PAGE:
Fleet managers have long known how to track important fleet characteristics such as safety, fuel spend, and maintenance. However, objectively monitoring environmental performance has been unnecessarily challenging, until now.
Tracking fleet environmental performance can — and should — be straightforward. Many fleet managers already have all the data needed to track their fleet’s major environmental impact: greenhouse gas (GHG) emissions.
Monitoring and managing GHG emissions provide companies with high-quality data to help better understand their corporate environmental footprint, an issue becoming increasingly important to shareholders.
Why Greenhouse Gases Matter
The build-up of GHG in the atmosphere is raising global temperatures. These gases trap heat radiated from the earth’s surface, warming the lower atmosphere and surface temperatures. Unless we act today to reduce the buildup of these emissions, we will likely face extremely serious changes to the earth’s climate.
Transportation is a major source of greenhouse emissions, accounting for nearly one-third of U.S. emissions. According to the Environmental Protection Agency (EPA), passenger vehicles account for 62 percent of transportation emissions, and heavy- and medium-duty trucks account for another 20 percent.
Vehicles emit greenhouse gases mainly during the combustion of fuel. The most prominent greenhouse gas emitted is carbon dioxide (CO2). Methane (CH4) and nitrous oxide (N2O) are emitted in smaller quantities. Vehicles also contribute to global warming through non-combustion releases of air conditioning refrigerants (HCFCs). The good news is opportunities exist to significantly reduce these emissions.
Measuring GHG Critical
By designing their fleet "greening" efforts around the systematic measurement of GHG emissions, companies open the door to innovation, efficiency, and costs savings. This outcome-based approach empowers managers to use all tools available to them to deliver cost-effective environmental benefits.
Measuring emissions is at the heart of the program the Environmental Defense Fund developed with PHH Arval that has enabled its clients to reduce emissions, on average, by 14 percent while also reducing lifecycle operating costs.
Calculating emissions from fuel consumption is highly accurate. Organizations without accurate fuel consumption records should explore steps to build a collection of fuel type and volume data into their accounting systems. In the meantime, managers can estimate their fleet CO2 emissions by using data on mileage and expected fuel economy.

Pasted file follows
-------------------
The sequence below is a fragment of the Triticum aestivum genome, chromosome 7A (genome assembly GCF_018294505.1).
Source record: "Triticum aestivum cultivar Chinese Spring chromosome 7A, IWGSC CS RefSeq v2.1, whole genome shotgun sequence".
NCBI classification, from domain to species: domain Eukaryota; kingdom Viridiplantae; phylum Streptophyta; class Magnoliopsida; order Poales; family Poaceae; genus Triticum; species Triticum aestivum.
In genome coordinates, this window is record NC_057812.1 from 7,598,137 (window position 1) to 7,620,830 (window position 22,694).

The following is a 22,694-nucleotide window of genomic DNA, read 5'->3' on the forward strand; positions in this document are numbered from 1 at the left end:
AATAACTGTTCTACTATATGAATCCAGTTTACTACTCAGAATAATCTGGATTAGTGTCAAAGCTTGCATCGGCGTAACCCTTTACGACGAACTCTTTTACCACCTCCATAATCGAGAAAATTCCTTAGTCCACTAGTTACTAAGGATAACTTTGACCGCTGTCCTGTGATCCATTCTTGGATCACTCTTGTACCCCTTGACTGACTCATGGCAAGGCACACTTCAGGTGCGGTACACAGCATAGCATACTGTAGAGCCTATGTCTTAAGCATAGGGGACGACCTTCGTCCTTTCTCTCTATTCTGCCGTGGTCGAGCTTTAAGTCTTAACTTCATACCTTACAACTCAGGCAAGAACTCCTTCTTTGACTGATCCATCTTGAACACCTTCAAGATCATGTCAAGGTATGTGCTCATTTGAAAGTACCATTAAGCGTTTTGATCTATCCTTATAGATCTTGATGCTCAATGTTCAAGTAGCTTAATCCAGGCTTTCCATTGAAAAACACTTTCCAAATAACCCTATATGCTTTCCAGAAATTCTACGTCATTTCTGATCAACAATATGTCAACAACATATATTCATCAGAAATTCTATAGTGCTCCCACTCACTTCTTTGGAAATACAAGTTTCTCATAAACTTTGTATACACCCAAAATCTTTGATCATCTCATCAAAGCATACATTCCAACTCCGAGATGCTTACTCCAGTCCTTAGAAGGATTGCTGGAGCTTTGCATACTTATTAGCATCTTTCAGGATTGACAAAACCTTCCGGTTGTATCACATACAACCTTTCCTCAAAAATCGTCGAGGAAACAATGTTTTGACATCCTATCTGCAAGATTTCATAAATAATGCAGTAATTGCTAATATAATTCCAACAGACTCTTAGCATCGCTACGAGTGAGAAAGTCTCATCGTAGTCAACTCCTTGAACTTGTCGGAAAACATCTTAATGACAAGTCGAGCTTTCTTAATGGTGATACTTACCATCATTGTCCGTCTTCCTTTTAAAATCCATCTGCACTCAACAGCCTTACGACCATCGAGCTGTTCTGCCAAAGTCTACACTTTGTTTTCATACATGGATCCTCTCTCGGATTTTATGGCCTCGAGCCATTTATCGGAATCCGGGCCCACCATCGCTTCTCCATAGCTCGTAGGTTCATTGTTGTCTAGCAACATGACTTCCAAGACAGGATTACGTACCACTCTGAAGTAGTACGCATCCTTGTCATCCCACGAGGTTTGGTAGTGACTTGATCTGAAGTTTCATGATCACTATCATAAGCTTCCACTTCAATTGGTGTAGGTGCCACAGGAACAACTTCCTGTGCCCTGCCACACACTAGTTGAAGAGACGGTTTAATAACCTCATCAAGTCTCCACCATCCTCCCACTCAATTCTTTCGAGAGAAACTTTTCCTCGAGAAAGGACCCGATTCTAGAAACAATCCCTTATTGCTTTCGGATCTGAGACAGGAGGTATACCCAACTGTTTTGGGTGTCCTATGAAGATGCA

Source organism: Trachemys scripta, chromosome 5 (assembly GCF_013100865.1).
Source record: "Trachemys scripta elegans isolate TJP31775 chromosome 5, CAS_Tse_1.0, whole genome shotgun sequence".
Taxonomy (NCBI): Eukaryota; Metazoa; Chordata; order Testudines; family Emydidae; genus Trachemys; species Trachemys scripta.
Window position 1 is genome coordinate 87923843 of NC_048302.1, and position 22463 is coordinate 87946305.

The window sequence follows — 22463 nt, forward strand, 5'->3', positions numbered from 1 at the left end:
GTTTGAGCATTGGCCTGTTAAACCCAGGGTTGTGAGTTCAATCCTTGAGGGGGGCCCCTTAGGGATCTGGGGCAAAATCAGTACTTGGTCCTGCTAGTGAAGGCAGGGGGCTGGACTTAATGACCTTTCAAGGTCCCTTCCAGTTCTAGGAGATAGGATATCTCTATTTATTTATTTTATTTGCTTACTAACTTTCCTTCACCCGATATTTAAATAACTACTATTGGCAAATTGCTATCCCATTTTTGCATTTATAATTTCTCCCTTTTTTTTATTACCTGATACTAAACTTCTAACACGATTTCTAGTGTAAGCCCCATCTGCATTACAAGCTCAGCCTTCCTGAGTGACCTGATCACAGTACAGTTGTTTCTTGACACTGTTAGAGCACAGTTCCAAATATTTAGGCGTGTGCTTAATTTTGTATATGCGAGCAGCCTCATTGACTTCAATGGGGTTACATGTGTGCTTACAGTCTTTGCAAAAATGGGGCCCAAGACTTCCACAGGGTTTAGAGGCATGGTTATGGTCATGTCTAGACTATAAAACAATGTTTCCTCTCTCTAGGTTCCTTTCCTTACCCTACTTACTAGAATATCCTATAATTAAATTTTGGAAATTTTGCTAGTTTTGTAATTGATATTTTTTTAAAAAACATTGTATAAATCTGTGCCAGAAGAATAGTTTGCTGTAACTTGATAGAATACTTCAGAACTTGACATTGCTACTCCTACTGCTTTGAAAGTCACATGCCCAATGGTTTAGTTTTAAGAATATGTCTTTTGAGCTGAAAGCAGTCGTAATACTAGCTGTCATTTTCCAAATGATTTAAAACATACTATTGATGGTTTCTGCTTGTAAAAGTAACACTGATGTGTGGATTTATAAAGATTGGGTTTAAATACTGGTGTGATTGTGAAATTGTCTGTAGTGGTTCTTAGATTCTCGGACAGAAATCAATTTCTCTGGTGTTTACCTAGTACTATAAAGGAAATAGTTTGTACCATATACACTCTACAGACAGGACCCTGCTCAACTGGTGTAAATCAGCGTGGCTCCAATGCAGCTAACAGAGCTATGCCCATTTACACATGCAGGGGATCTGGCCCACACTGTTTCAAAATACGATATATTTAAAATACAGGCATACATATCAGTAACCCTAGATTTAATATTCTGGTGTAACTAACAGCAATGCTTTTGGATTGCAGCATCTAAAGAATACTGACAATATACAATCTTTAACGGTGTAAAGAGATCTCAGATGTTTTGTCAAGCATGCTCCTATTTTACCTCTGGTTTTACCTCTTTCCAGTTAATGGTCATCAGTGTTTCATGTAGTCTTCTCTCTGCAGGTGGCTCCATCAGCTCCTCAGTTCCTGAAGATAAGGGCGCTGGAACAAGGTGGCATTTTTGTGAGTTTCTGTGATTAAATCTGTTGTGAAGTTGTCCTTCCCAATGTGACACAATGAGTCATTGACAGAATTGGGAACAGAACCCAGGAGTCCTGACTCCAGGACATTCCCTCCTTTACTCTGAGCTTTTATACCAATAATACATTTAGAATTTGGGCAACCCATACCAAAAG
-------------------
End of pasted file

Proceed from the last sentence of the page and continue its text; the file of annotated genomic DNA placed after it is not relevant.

A best practice when estimating emissions is to base estimations on fleet-specific data. For example, companies missing data from a small portion of their fleets similar in use and composition to the rest of the fleet can extrapolate from existing data.
For example, the manager of a fleet of 400 Chevrolet Impalas who has fuel consumption data for all but 50 of these vehicles could assume the remaining 50 vehicles achieve the average fuel economy of the other 350 vehicles. If mileage data is available for the 50 vehicles, their fuel consumption could be estimated by dividing the known mileage by assumed fuel economy. If mileage data also is not available, the manager can assume these vehicles emit the average amount of the 350 vehicles with good data.
A second-best method to estimate emissions is through mileage. The EPA publishes mpg ratings for passenger vehicles every year. Managers with good mileage data for their fleets can estimate fuel consumption by dividing vehicle mileage by expected fuel economy. For example,
18,000 miles / 20 mpg = 900 gallons of fuel consumed
This approach, however, does not adequately capture emissions influenced by operator behavior (i.e. idling, speeding, or underinflated tires). In addition, managers must make assumptions about their percentages of city and highway driving.